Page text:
I was interested to read a BMA comment about attendance at examinations. The BMA paper stated: This clause enables the local education authority to serve a notice on the parent of a child requiring the child's attendance for examinations. This seems to imply that decisions may be taken on the future educational placement on that one examination. It is important to emphasise that this assessment will require more than one visit and the views of a variety of other disciplines. Failure to submit a child for assessment should not be a criminal offence but might be a cause for consideration on care proceedings".

Baroness Young

I felt in a sense that the noble Baroness had answered the question that she had posed, by quoting from the Notes on Clauses, and I do not want to sound repetitive at this stage of the afternoon. But under the provisions of Section 69 of the Education Act 1944 the Secretary of State has the power to arrange for the medical examination of any child. This power was used in connection with appeals from parents and although with changed procedures it has almost fallen into disuse for this purpose over the past 15 years, it remains necessary to enable the Secretary of State to determine a range of other issues which might arise under the principal Act. It will not however do service for the purposes of this Bill. Under the provisions of paragraph 1 of Schedule 1, LEA assessments of special educational needs will be based on medical, psychological and educational advice. It is therefore possible that in order to determine an issue arising under the Bill the Secretary of State may require to arrange for medical and other examinations of the child, and this clause provides him with such powers.

As the noble Baroness has said, it is there as a longstop against the bad parent, and we have recognised that there are bad parents. I am not necessarily sure that I would agree with the noble Baroness that if there is failure to submit a child, he should be taken into care. I think the general presumption is that children should not be taken into care except only as a last resort and that it would be better to have this provision about the medical examination. I believe that reflecting on these matters we have got the point right. I think it will be only a very small number of parents to whom the clause might apply, but unfortunately, as we know from reports of organisations such as the NSPCC, there are bad parents. There are some parents who will not take their children for medical examinations and there will be a very few cases where the provision will be necessary. I think it right to include it in the Bill.

Baroness David

I should like to point out that I do not want the children to go into care. I meant that only as a final possibility in very difficult cases. I am not altogether happy about what the Minister has said; I think that the balance should be the other way. However, at this stage on a Friday afternoon I do not think it is worth pressing for the deletion of the clause.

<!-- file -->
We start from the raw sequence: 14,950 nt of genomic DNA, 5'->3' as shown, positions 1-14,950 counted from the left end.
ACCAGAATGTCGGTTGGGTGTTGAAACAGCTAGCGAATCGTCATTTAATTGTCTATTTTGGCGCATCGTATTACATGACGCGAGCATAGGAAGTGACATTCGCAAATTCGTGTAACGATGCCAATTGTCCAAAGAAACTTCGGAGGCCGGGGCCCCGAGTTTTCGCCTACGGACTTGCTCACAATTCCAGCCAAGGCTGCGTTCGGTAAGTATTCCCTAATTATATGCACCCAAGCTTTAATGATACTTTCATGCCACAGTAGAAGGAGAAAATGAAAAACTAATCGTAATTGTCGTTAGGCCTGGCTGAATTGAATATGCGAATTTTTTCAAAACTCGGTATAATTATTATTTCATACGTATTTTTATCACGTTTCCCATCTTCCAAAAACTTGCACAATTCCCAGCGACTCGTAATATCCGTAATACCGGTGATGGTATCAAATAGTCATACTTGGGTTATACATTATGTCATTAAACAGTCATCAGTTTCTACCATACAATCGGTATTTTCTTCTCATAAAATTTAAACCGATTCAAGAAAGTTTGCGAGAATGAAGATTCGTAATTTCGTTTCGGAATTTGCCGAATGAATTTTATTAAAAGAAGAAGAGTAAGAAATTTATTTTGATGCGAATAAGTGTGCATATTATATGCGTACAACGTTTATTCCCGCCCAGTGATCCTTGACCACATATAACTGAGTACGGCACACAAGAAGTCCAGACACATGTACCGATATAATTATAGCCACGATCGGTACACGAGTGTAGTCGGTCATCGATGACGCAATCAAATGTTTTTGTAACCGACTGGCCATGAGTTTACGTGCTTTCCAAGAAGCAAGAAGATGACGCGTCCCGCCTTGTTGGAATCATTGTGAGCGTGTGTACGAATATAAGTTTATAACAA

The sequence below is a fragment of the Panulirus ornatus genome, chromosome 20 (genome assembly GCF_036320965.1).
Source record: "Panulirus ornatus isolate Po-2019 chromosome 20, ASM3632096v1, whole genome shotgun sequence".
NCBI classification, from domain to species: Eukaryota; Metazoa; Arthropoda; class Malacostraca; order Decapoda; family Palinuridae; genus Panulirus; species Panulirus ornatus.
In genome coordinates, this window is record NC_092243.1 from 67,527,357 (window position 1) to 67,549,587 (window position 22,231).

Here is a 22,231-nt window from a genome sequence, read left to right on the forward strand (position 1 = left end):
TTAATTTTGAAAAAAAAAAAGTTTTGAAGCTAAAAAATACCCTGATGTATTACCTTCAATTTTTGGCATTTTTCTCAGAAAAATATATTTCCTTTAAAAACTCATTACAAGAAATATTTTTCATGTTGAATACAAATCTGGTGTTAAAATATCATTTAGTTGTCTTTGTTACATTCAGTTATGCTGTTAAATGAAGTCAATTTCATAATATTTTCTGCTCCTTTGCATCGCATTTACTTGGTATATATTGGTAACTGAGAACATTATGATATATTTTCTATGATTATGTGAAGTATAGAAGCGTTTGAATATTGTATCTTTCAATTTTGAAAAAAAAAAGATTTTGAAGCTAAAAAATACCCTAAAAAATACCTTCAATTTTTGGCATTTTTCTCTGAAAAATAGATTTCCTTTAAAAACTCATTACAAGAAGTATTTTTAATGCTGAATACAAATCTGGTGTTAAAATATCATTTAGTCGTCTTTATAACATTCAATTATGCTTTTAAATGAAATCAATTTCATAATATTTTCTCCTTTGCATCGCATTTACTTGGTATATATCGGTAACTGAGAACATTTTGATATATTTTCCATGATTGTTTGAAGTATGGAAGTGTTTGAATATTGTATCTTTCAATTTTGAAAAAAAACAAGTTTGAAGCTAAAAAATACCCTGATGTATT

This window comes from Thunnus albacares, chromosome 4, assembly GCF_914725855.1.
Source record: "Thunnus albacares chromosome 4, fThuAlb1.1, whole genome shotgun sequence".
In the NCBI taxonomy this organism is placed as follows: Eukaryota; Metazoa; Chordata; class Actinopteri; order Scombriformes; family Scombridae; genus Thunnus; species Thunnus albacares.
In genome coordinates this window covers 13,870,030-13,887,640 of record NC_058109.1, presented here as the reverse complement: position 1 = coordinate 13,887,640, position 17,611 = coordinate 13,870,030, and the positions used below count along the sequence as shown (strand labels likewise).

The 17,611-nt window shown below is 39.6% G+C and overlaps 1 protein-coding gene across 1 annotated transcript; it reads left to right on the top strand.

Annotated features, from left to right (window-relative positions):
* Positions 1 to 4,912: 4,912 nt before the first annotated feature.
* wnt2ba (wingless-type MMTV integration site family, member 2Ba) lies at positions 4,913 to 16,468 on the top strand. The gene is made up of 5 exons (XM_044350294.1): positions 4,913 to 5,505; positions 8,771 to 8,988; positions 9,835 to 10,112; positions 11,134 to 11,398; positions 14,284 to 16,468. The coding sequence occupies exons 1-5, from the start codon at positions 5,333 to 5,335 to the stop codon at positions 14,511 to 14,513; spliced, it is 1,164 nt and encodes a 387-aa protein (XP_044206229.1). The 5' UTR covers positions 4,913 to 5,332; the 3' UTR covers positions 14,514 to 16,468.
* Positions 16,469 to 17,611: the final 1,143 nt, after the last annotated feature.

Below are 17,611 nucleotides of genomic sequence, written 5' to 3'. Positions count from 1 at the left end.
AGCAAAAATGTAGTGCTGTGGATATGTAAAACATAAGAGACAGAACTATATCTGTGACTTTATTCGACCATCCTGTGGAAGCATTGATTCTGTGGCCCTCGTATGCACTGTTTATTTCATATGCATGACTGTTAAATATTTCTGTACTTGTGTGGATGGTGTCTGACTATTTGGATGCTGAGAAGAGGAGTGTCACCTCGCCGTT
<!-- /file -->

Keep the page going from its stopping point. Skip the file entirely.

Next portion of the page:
Clause 18 agreed to.

Clause 19 agreed to.

Clause 20 [Interpretation and commencement]:

[Amendment No. 96A not moved.]

2.45 p.m.

Baroness Jeger moved Amendment No. 70: Page 14, line 1, leave out from ("on") to end of line 3 and insert ("1st September 1982").

The noble Baroness said: I beg to move Amendment No. 70, which suggests that the date of the implementation of this Bill as an Act shall be 1st September 1982. Your Lordships will have observed that in the Bill as it stands it says: This Act shall come into force on such date as the Secretary of State may by order appoint and different dates may be appointed for different provisions or different purposes". We do not think that this is satisfactory. I much regret the suggestion that the legislation should be brought in piecemeal, and I very much regret, too, that no date at all has been set. We may not have got the date right, but I think it would be a very good thing if some date were fixed.

I know we shall be told that it is a question of when the country can afford it, but this is a question of priorities. If you give two housewives the same amount of housekeeping money, each can spend it very differently; and we believe that the implementation of this Bill should be one of the priorities within the present difficult situation. I was encouraged to put this amendment down by looking back at what happened to the 1976 Education Act. That was the Act, if I may remind your Lordships, which gave effect to the principles of comprehensive education. That Act came into force on Royal Assent except for Section 10, which has still not been implemented—and that is from 1976.

What did Section 10 set out? Section 10 was a section of the 1976 Act which was to give priority to educating handicapped children in county and voluntary schools rather than in special schools; so the proposal which we are discussing in this Bill was actually included five years ago in the 1976 Act, and nothing was done about it. Is there anyone in this Chamber who wants the children we are talking about today to wait another five years? Of course, the section of the 1976 Act that I am talking about, Section 10, is repealed by the present Bill because it has fallen into complete disuse. It may be that we have a better Bill today because the Warnock Committee has sat in the interval. But I quote this example to illustrate the danger of this open-ended legislation which gives no date-line for implementation.